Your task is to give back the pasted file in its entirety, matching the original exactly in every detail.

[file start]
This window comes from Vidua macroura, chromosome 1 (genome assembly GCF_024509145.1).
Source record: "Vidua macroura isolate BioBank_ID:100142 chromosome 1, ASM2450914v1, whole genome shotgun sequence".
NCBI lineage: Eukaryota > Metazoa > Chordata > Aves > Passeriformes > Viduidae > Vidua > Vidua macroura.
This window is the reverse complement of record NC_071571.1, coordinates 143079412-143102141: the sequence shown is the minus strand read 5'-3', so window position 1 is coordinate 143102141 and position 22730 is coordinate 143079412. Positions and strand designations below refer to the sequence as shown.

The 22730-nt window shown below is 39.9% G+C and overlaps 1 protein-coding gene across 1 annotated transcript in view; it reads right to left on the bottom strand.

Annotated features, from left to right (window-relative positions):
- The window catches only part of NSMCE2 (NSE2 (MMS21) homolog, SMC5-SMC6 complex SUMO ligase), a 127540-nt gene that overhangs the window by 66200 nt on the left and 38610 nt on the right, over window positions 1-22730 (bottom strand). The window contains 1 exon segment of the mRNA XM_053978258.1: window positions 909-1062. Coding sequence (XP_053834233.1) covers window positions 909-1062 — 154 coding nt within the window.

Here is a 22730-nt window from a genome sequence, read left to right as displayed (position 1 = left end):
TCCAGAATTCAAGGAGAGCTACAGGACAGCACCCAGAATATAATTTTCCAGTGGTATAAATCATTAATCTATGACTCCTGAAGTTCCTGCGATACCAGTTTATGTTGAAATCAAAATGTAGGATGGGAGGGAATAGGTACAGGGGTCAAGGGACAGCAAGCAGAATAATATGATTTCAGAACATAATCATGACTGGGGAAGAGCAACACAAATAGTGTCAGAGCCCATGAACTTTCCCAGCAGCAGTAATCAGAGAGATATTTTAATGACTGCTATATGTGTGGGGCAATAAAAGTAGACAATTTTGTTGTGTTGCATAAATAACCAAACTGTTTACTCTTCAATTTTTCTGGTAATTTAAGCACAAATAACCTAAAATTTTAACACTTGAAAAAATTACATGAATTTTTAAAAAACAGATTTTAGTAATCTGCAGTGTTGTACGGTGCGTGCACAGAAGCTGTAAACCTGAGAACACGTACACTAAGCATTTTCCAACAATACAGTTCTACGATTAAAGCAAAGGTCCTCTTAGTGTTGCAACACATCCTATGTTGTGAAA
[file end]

This window comes from Vidua macroura, chromosome 1 (genome assembly GCF_024509145.1).
Source record: "Vidua macroura isolate BioBank_ID:100142 chromosome 1, ASM2450914v1, whole genome shotgun sequence".
NCBI lineage: Eukaryota > Metazoa > Chordata > Aves > Passeriformes > Viduidae > Vidua > Vidua macroura.
This window is the reverse complement of record NC_071571.1, coordinates 143079412-143102141: the sequence shown is the minus strand read 5'-3', so window position 1 is coordinate 143102141 and position 22730 is coordinate 143079412. Positions and strand designations below refer to the sequence as shown.

The 22730-nt window shown below is 39.9% G+C and overlaps 1 protein-coding gene across 1 annotated transcript in view; it reads right to left on the bottom strand.

Annotated features, from left to right (window-relative positions):
- The window catches only part of NSMCE2 (NSE2 (MMS21) homolog, SMC5-SMC6 complex SUMO ligase), a 127540-nt gene that overhangs the window by 66200 nt on the left and 38610 nt on the right, over window positions 1-22730 (bottom strand). The window contains 1 exon segment of the mRNA XM_053978258.1: window positions 909-1062. Coding sequence (XP_053834233.1) covers window positions 909-1062 — 154 coding nt within the window.

Here is a 22730-nt window from a genome sequence, read left to right as displayed (position 1 = left end):
TCCAGAATTCAAGGAGAGCTACAGGACAGCACCCAGAATATAATTTTCCAGTGGTATAAATCATTAATCTATGACTCCTGAAGTTCCTGCGATACCAGTTTATGTTGAAATCAAAATGTAGGATGGGAGGGAATAGGTACAGGGGTCAAGGGACAGCAAGCAGAATAATATGATTTCAGAACATAATCATGACTGGGGAAGAGCAACACAAATAGTGTCAGAGCCCATGAACTTTCCCAGCAGCAGTAATCAGAGAGATATTTTAATGACTGCTATATGTGTGGGGCAATAAAAGTAGACAATTTTGTTGTGTTGCATAAATAACCAAACTGTTTACTCTTCAATTTTTCTGGTAATTTAAGCACAAATAACCTAAAATTTTAACACTTGAAAAAATTACATGAATTTTTAAAAAACAGATTTTAGTAATCTGCAGTGTTGTACGGTGCGTGCACAGAAGCTGTAAACCTGAGAACACGTACACTAAGCATTTTCCAACAATACAGTTCTACGATTAAAGCAAAGGTCCTCTTAGTGTTGCAACACATCCTATGTTGTGAAA